Iran: Rohani rules out resigning despite difficulties

UNITED STATES (OBSERVATORY NEWS) — Iranian President Hassan Rouhani, whose political coalition appears threatened in the February 21 legislative elections, on Sunday ruled out his resignation before the end of his mandate in 2021, even though he said he had twice resigned by the past.

“A resignation would not make much sense,” Rohani said at a press conference in Tehran, adding that his government would “continue to fulfill (its) promises (despite) economic conditions and pressure from the enemy. ”

“The idea of ​​resigning (because of these problems) never occurred to me,” he insisted.

Rohani, elected in 2013 and re-elected in 2017, made the point after rumors that he intended to resign before the end of his second and last term.

The president nevertheless indicated that he had twice offered to resign to the supreme leader, Ayatollah Ali Khamenei, the first time between his first election and his assumption of office, and a second time during his second term.

In both cases, the president said, Khamenei firmly rejected the idea. Rohani said the supreme guide said, “I want you to continue to serve until the last minute, and I support the government.”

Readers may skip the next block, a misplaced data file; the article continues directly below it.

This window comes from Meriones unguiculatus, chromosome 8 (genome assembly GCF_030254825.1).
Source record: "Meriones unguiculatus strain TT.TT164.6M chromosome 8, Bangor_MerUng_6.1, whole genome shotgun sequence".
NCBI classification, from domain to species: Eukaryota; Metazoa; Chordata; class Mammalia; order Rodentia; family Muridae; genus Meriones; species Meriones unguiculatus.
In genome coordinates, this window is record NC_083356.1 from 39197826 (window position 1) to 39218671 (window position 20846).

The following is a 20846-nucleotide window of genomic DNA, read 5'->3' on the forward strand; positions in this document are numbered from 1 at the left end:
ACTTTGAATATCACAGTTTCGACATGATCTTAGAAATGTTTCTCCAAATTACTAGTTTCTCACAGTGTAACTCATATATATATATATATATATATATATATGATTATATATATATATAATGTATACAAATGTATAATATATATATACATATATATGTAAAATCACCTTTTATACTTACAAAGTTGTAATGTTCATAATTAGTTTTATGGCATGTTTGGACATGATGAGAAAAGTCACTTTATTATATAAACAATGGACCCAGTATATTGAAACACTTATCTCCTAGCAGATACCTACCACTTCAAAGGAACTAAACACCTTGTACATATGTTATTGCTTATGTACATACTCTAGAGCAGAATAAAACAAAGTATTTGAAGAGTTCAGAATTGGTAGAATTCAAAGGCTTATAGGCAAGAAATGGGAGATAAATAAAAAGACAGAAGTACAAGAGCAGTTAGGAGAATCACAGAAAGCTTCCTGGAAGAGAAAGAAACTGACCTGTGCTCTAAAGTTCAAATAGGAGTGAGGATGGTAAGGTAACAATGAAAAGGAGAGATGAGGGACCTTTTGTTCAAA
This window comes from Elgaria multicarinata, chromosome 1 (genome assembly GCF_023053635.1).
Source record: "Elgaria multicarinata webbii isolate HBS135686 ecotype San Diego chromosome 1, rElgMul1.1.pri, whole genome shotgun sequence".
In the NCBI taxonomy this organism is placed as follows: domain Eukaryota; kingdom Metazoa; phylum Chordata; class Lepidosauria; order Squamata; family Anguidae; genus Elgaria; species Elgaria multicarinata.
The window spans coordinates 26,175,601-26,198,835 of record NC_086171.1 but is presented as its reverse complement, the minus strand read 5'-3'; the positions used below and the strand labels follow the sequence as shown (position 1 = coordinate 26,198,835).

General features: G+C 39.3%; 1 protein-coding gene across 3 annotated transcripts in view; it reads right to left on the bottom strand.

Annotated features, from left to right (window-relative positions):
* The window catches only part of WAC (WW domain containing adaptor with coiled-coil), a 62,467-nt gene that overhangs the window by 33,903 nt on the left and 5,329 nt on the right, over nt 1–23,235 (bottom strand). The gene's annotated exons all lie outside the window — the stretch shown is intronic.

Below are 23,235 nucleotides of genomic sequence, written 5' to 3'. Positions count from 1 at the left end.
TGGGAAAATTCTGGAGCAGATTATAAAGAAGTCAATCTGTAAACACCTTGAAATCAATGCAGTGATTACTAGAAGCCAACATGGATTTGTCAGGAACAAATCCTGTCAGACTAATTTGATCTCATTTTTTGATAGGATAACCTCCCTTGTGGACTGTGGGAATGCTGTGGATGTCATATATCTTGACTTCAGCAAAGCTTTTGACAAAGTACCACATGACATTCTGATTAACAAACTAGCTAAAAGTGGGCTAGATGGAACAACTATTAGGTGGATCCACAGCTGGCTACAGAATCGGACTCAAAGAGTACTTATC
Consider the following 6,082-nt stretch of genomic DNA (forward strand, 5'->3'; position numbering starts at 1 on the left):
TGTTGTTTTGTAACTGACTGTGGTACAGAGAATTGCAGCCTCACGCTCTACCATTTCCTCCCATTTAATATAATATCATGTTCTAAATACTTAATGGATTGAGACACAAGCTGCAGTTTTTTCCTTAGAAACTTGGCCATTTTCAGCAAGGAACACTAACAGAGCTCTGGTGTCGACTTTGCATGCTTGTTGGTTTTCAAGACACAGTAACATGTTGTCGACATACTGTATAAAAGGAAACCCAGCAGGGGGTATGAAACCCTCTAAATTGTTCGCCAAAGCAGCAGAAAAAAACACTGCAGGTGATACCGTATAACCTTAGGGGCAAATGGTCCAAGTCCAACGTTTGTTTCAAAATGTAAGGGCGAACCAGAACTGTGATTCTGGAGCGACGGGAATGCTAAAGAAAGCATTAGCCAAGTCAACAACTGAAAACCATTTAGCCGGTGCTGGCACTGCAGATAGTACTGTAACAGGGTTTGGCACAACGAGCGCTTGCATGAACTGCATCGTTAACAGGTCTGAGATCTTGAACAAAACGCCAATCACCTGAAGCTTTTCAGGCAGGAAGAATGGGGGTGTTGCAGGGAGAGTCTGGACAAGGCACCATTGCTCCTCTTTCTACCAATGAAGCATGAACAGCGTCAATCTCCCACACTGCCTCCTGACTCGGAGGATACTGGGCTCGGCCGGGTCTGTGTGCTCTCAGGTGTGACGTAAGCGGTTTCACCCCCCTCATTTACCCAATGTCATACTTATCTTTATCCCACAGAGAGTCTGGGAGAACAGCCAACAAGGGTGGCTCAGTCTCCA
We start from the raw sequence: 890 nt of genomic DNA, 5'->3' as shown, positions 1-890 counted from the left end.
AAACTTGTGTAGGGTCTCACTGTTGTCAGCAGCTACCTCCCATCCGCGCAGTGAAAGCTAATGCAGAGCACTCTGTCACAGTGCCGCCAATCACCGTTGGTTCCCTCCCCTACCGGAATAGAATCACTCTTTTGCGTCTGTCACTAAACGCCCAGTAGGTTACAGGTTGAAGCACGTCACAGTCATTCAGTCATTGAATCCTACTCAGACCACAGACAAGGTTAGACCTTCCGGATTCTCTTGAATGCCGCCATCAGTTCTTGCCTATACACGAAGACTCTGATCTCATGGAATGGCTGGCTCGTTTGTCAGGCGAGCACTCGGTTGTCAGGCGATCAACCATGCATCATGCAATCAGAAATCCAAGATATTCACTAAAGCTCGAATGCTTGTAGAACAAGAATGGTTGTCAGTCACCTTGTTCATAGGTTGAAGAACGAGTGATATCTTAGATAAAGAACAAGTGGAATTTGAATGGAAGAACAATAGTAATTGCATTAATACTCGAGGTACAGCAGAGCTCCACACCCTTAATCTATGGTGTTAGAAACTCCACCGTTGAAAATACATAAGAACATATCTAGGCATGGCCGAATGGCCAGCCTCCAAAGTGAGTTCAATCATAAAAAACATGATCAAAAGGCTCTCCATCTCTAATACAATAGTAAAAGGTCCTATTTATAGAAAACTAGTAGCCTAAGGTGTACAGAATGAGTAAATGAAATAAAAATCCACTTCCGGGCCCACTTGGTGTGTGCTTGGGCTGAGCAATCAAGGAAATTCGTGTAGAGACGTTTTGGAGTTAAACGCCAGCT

The second time, Khamenei said the president said he would not allow “the government to abandon its responsibilities even an hour” before the end of his mandate.

The coalition of moderates and reformers supporting Mr. Rohani appears in a bad position as the legislative elections on Friday approach, which could be marked by a strong abstention, supposed to benefit the conservatives and ultra-conservatives.

The Islamic Republic has plunged into a violent recession, from which it is struggling to get out, after the withdrawal in 2018 of the United States from the international Iranian nuclear agreement, concluded in 2015 – under the impetus of Mr. Rohani – between Tehran and the 5 + 1 group (China, United States, France, Great Britain, Russia and Germany).

Following the withdrawal, Washington – which accuses Tehran of seeking to acquire nuclear weapons, which Iran has always denied – reinstated the economic sanctions against the Islamic Republic that the United States had suspended under this agreement.

Strongly criticized on the domestic level for the failure of his policy of openness with the West, Mr. Rohani called before the press the Iranians “to go to the polls and to vote” on February 21 despite the invalidation of the candidacies thousands of moderates and reformers.


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